Navigating after care when you're clean
by Rachel Butler-Pardi, LSW
As with many of you, I am no stranger to addiction issues in people I love. I could list off the many people in my life that have struggled in one way or another, but my story today is going to focus on the journey of my cousin (not named here, but written with his permission). Addiction is often generational, and my cousin's story starts with his father, my uncle. My uncle struggled with addiction for the better part of his life and dealt with many common issues, such as losing jobs, being arrested, spending time incarcerated, and ultimately overdosing which resulted in an untimely, and devastating, death. It was around this time that my cousin started using himself. He was in high school. One of his drugs was heroin, although he never injected it. Even so, getting clean was a long struggle. Tens of thousands of dollars in rehab, 3 stints in treatment programs, multiple outpatient therapists, follow up treatment, suboxone, and at this time it's been about 10 years since he used.
The thing that remains the most remarkable to me in this journey is that even now, 10 years later, he needs to continue with therapy (at times) and suboxone. When he doesn't take his suboxone, his cravings for opioids return. It's stunning. It's stunning to me as a clinician, and stunning to me to watch the struggle he is tasked with daily, especially as someone whom I love.
A few years ago, he called me. He has a full time job, and is the manager of the store he works in. His work performance was suffering, productivity was down, he was frustrated with himself, and was having trouble staying on top of the tasks he had to accomplish. He explained he had been off suboxone for some time, and needed help finding a provider of suboxone. We had an in depth conversation so I could figure out what it was that he needed. Ultimately, what it appeared was that he also takes Adderall, which is used to treat ADHD, which he was diagnosed with when he was still in school. The complication he was having was finding a provider that was comfortable prescribing Adderall and Suboxone simultaneously. For some reason, he had to switch doctors (I don't recall exactly why...I think perhaps a change in insurance, or maybe when he moved back to the area...I don't remember now.) New doctors would ask for things like the evaluation that diagnosed him with ADHD more than a decade ago...my cousin no longer has access to the initial evaluation. This was one of multiple barriers to him. Doctors were concerned about him being on two controlled substances, and wanted him to consider a different medication for ADHD, although Adderall is the one that has consistently provided what he needs to manage his symptoms.
In my mind, I thought it would be a simple phone call to another friend in the field to get a list of doctors that would help. Turns out, I was wrong. I had reached out to multiple friends in the field...friends who worked at case management, drug and alcohol agencies, colleagues who worked in probation, and contacts at the Drug and Alcohol Commission. I have worked in this county (and field) for more than 2 decades and even with the people I know personally, people who want to help, this process took more than a month to actually secure a doctor who was willing and able to see him, and ultimately prescribe this combination of medications.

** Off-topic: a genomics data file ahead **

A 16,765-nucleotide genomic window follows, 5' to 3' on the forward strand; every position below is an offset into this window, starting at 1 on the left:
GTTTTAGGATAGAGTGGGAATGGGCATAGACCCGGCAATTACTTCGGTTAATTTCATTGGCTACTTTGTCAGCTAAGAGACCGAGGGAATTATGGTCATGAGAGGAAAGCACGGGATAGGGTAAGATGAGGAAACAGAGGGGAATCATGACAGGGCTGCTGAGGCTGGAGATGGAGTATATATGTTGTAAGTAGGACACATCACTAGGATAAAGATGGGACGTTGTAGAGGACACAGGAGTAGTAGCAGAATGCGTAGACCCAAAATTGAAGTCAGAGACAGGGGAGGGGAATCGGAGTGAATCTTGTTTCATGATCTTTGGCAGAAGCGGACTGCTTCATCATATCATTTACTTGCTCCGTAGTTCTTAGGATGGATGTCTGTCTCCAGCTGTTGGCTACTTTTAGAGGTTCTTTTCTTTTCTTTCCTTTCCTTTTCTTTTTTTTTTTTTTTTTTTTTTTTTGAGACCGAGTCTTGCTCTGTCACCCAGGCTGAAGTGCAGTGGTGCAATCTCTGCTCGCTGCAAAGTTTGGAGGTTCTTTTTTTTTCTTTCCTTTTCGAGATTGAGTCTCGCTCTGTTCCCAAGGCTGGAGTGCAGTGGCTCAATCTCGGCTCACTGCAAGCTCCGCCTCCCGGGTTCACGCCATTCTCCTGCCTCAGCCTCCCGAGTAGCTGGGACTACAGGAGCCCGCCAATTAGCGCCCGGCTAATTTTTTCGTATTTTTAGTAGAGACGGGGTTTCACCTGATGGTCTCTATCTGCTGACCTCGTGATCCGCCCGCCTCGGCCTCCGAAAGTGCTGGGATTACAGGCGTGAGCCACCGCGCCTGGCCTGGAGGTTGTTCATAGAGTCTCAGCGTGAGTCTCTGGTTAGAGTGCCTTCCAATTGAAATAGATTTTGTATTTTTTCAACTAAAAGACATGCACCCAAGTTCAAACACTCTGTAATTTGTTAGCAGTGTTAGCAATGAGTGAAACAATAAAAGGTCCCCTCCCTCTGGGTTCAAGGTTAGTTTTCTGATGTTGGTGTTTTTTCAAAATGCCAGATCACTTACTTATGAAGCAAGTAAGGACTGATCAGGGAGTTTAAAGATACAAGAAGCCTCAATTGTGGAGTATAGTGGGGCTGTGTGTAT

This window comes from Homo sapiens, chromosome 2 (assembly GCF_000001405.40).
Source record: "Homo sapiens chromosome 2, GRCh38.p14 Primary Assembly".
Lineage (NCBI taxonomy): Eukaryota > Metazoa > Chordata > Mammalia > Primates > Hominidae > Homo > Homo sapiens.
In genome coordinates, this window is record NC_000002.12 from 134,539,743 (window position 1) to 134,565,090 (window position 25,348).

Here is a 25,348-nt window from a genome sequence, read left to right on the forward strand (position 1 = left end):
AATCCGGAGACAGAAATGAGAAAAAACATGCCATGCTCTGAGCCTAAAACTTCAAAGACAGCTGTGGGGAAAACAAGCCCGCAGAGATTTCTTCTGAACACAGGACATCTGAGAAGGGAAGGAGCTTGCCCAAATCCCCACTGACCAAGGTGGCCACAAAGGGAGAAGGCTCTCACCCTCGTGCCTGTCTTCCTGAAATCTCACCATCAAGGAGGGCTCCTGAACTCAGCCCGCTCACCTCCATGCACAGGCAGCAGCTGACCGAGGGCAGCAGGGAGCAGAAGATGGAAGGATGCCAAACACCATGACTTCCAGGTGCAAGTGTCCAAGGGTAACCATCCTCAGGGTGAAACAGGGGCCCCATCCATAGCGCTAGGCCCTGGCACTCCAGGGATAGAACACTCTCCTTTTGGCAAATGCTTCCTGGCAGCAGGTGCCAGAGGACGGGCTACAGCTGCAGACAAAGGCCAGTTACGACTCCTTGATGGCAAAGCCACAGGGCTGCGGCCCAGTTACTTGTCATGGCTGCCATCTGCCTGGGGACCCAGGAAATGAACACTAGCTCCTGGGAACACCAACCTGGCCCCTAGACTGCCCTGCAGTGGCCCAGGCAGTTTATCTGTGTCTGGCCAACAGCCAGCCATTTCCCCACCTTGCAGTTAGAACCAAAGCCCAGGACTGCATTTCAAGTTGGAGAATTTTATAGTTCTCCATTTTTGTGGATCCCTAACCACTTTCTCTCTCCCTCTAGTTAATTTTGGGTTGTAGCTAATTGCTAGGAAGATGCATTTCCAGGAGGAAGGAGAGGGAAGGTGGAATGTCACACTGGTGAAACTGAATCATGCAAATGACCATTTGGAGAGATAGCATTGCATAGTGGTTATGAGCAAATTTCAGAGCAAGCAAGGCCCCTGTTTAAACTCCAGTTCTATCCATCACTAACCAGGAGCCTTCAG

We were able to get him a doctor he could call. My cousin was able to get an appointment fairly quickly - luckily - and had a good experience at this doctor's office. He is able to take the medications he needs to continue to function well. He is doing better at work, and is not as frustrated as he was when he first contacted me.
What continues to strike me to this day about this story is that even after 10 years of being clean, he still gets cravings for this drug, which is more striking when I think of folks who are addicted and did inject heroin, which is even more addictive than when you don't. Then to find a doctor who is willing and able to prescribe the combination of medications that you know works for you, and even when you have a family member, for instance, who works in the field, it takes over a month and reaching out to various resources to get the support you need. And then I think of other people I have worked with who have different challenges and barriers to getting and remaining clean...folks who are unable to get a job with benefits, and then are without medical insurance. Folks who are struggling with more complications, such as having families, young children, or caring for aging parents. Folks who are filled with shame and embarrassed to ask for help. Or, maybe they ask for help, but ask the wrong person who can't help, or perhaps casts judgment for what they need. There are so many things that can complicate this picture for folk.
I hope that reading this, whether you are an individual that needs help, the family member of an individual, or a clinician trying to provide help, that you don't stop asking questions or looking for the helpers that are out there...because we exist! Success stories exist. And help exists. You are not alone.
Rachel Butler-Pardi, LSW
Social Worker, Norwin High School